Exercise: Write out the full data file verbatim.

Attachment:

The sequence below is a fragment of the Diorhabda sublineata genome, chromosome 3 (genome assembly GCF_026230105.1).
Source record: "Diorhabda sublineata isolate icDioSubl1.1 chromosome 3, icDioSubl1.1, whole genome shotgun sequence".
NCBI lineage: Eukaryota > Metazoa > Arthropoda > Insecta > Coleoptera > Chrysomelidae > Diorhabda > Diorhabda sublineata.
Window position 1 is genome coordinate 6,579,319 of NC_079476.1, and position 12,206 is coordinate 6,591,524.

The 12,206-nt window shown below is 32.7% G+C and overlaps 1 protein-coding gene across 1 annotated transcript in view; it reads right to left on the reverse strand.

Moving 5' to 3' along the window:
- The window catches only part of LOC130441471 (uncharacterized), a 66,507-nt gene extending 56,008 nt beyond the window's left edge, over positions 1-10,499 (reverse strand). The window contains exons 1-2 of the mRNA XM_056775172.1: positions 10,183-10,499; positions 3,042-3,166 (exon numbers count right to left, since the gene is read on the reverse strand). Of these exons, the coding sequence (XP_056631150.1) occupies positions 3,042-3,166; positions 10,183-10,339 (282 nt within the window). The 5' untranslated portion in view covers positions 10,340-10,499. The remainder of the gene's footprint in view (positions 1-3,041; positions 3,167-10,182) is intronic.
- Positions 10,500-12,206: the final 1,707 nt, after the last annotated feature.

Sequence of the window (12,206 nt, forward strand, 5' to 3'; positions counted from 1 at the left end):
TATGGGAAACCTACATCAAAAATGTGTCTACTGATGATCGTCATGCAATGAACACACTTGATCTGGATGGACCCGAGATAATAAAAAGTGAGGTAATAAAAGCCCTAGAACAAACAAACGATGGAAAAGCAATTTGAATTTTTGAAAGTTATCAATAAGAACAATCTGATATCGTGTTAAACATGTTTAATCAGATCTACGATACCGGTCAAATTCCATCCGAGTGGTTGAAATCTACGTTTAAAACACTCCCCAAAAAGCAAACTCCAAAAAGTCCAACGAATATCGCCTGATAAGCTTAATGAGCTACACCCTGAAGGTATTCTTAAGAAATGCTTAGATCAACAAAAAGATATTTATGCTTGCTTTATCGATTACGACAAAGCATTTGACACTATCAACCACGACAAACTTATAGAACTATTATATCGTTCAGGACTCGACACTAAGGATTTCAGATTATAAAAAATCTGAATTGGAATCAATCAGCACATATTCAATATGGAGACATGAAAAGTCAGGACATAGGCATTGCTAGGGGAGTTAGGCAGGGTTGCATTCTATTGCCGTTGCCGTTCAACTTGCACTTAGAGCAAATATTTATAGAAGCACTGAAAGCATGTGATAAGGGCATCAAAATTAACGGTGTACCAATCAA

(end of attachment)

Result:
The sequence below is a fragment of the Diorhabda sublineata genome, chromosome 3 (genome assembly GCF_026230105.1).
Source record: "Diorhabda sublineata isolate icDioSubl1.1 chromosome 3, icDioSubl1.1, whole genome shotgun sequence".
NCBI lineage: Eukaryota > Metazoa > Arthropoda > Insecta > Coleoptera > Chrysomelidae > Diorhabda > Diorhabda sublineata.
Window position 1 is genome coordinate 6,579,319 of NC_079476.1, and position 12,206 is coordinate 6,591,524.

The 12,206-nt window shown below is 32.7% G+C and overlaps 1 protein-coding gene across 1 annotated transcript in view; it reads right to left on the reverse strand.

Moving 5' to 3' along the window:
- The window catches only part of LOC130441471 (uncharacterized), a 66,507-nt gene extending 56,008 nt beyond the window's left edge, over positions 1-10,499 (reverse strand). The window contains exons 1-2 of the mRNA XM_056775172.1: positions 10,183-10,499; positions 3,042-3,166 (exon numbers count right to left, since the gene is read on the reverse strand). Of these exons, the coding sequence (XP_056631150.1) occupies positions 3,042-3,166; positions 10,183-10,339 (282 nt within the window). The 5' untranslated portion in view covers positions 10,340-10,499. The remainder of the gene's footprint in view (positions 1-3,041; positions 3,167-10,182) is intronic.
- Positions 10,500-12,206: the final 1,707 nt, after the last annotated feature.

Sequence of the window (12,206 nt, forward strand, 5' to 3'; positions counted from 1 at the left end):
TATGGGAAACCTACATCAAAAATGTGTCTACTGATGATCGTCATGCAATGAACACACTTGATCTGGATGGACCCGAGATAATAAAAAGTGAGGTAATAAAAGCCCTAGAACAAACAAACGATGGAAAAGCAATTTGAATTTTTGAAAGTTATCAATAAGAACAATCTGATATCGTGTTAAACATGTTTAATCAGATCTACGATACCGGTCAAATTCCATCCGAGTGGTTGAAATCTACGTTTAAAACACTCCCCAAAAAGCAAACTCCAAAAAGTCCAACGAATATCGCCTGATAAGCTTAATGAGCTACACCCTGAAGGTATTCTTAAGAAATGCTTAGATCAACAAAAAGATATTTATGCTTGCTTTATCGATTACGACAAAGCATTTGACACTATCAACCACGACAAACTTATAGAACTATTATATCGTTCAGGACTCGACACTAAGGATTTCAGATTATAAAAAATCTGAATTGGAATCAATCAGCACATATTCAATATGGAGACATGAAAAGTCAGGACATAGGCATTGCTAGGGGAGTTAGGCAGGGTTGCATTCTATTGCCGTTGCCGTTCAACTTGCACTTAGAGCAAATATTTATAGAAGCACTGAAAGCATGTGATAAGGGCATCAAAATTAACGGTGTACCAATCAA